People with enviable physiques watch what they eat. No matter how good they look now, if they eat more calories than they burn in a day, they’re going to be gaining weight. It’s just a fact of life (check out other nutrition facts here). So, counting your macros are an absolute must.

And what about the toned muscles? Well, you don’t get those by sitting on the couch all day! You have to put in the work. That means hours upon hours in the gym. Ask for help from a personal trainer so you can target the right areas and don’t injure yourself in the process.

So, as you can see, getting a supermodel physique will take time, effort, and money. And good genes, yes, which you can’t buy and will need to be born with.

person looking out gloomily over the water

4) Aiming for a summer body can lead to a poor mindset about fitness

Some people think it’s okay to not be fit when summer ends… well, it absolutely isn’t! Your body deserves plenty of TLC year-round. Just because you’re covered from head to foot during non-summer months doesn’t mean it’s okay to revert back to an unhealthy lifestyle. Good health should last the entire year. In fact, if you want to live a long life, it’s highly advisable to stick to a healthy lifestyle your entire life (4).

5) It can be unhealthy and risky

With a hard deadline coming up, a lot of people are forced to take shortcuts. For example, in their quest to lose weight quickly, they’d be more prone to go on fad diets (cabbage soup diet, anyone?). Some of these fad diets do work in the short-term, but as soon as you stop, you’re right back to where you started!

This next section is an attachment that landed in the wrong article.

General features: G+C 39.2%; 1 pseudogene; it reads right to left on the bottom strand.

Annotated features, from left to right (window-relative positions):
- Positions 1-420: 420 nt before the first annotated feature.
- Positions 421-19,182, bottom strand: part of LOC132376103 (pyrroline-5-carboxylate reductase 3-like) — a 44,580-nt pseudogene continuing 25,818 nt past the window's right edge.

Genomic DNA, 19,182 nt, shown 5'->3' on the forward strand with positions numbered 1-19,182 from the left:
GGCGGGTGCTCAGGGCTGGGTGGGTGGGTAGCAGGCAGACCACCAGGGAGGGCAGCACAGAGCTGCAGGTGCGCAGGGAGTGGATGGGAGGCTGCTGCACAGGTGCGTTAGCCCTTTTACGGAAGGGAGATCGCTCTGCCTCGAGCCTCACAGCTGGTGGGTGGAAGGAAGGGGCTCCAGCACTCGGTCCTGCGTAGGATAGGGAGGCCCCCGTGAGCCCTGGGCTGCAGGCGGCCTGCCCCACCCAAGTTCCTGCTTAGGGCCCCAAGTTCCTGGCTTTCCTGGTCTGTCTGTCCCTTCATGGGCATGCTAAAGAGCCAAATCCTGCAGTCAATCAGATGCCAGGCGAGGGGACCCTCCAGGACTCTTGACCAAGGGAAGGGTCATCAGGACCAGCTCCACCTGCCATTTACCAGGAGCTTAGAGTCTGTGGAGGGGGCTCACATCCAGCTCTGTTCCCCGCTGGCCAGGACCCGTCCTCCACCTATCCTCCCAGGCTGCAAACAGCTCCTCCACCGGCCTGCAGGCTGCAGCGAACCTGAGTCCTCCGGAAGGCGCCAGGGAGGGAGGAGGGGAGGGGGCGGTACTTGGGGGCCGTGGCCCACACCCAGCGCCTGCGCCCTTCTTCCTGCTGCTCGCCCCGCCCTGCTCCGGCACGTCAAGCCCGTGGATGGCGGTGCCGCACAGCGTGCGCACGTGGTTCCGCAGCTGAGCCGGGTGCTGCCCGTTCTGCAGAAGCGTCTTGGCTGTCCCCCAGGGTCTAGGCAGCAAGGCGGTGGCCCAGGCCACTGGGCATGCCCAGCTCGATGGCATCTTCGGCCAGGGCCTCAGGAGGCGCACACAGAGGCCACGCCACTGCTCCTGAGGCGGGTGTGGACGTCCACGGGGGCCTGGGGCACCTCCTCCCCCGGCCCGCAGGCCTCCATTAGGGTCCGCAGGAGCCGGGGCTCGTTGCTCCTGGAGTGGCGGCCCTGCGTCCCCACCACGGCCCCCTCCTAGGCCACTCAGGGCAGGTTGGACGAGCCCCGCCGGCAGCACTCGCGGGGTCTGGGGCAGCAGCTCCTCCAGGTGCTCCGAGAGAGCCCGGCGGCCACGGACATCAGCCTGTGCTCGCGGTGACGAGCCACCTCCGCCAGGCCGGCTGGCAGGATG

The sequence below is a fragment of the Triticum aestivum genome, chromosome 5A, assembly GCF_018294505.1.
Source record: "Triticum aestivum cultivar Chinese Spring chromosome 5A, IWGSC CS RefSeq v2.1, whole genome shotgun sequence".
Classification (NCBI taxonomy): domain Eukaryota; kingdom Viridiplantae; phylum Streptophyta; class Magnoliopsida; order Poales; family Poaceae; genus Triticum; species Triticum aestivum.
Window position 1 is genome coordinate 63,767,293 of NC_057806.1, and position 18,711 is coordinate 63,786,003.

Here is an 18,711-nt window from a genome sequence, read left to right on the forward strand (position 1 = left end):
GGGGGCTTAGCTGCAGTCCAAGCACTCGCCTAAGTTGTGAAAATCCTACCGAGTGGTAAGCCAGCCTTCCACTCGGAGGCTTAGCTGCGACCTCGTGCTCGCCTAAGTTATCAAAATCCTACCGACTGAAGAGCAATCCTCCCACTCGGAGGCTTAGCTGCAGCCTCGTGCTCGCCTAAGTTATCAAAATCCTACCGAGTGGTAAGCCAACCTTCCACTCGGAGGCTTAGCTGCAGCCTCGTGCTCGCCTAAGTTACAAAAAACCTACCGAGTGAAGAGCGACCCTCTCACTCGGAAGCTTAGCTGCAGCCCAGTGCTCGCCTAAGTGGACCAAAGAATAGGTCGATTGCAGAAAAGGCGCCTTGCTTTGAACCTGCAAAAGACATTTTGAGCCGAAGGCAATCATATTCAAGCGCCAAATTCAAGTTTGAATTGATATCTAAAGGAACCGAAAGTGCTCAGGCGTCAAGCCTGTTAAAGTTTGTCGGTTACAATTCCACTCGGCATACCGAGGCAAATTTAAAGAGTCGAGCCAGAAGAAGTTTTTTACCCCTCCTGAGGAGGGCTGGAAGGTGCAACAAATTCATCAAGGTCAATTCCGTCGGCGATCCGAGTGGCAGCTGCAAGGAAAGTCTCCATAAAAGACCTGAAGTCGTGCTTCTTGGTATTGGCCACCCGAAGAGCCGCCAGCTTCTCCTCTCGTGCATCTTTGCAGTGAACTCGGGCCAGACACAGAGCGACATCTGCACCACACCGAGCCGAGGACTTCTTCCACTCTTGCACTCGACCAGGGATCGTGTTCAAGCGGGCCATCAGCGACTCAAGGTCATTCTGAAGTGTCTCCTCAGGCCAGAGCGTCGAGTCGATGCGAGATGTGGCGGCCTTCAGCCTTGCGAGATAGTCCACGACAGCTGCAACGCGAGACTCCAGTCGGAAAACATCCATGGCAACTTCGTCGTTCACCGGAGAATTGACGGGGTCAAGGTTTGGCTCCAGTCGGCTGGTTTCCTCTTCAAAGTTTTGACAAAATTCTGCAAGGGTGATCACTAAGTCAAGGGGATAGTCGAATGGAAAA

And for those who can afford it, there’s an even faster – albeit a more risky – option. People go under the knife to have their physique sculpted. They get liposuction, tummy tuck, upper/lower body lift, arm lift, etc. These body contouring surgeries can cost thousands of dollars, so it’s not for lightweight wallets (5).

3 ladies getting ready for the summer

How to be fit and healthy year-round

Enough with the concept of “summer body” already! Here are a few tried and tested tips to help you get a fit and healthy body that you can be comfortable in no matter the time of year.

1) Set realistic goals

Aim for small goals at first. It’s far easier to reach goals when they’re more realistic and more attainable. For example, instead of aiming to have a 6-pack in 6 months, how about you start by aiming for 15 sit ups a day? The next week you double that and aim for 30 sit ups with a 10-minute plank every day. As you gain more strength, you can add more reps and/or other routines. Before you know it, you’ll have the abs of your dreams!

2) Follow a habit change approach

A habit change approach is needed if you want long-term results. By replacing your bad habits with good ones, you’re more likely to succeed. Here are a few habit changes you can make:

Bad habits to replace…… with these Good habits
Eating junk food when stressedEat a serving of fruit when stressed
Smoking a cigarette after lunchGo for a 10-minute walk after lunch
Late night snackingEat more filling food at dinner
Drinking soda or juice after a mealDrink water instead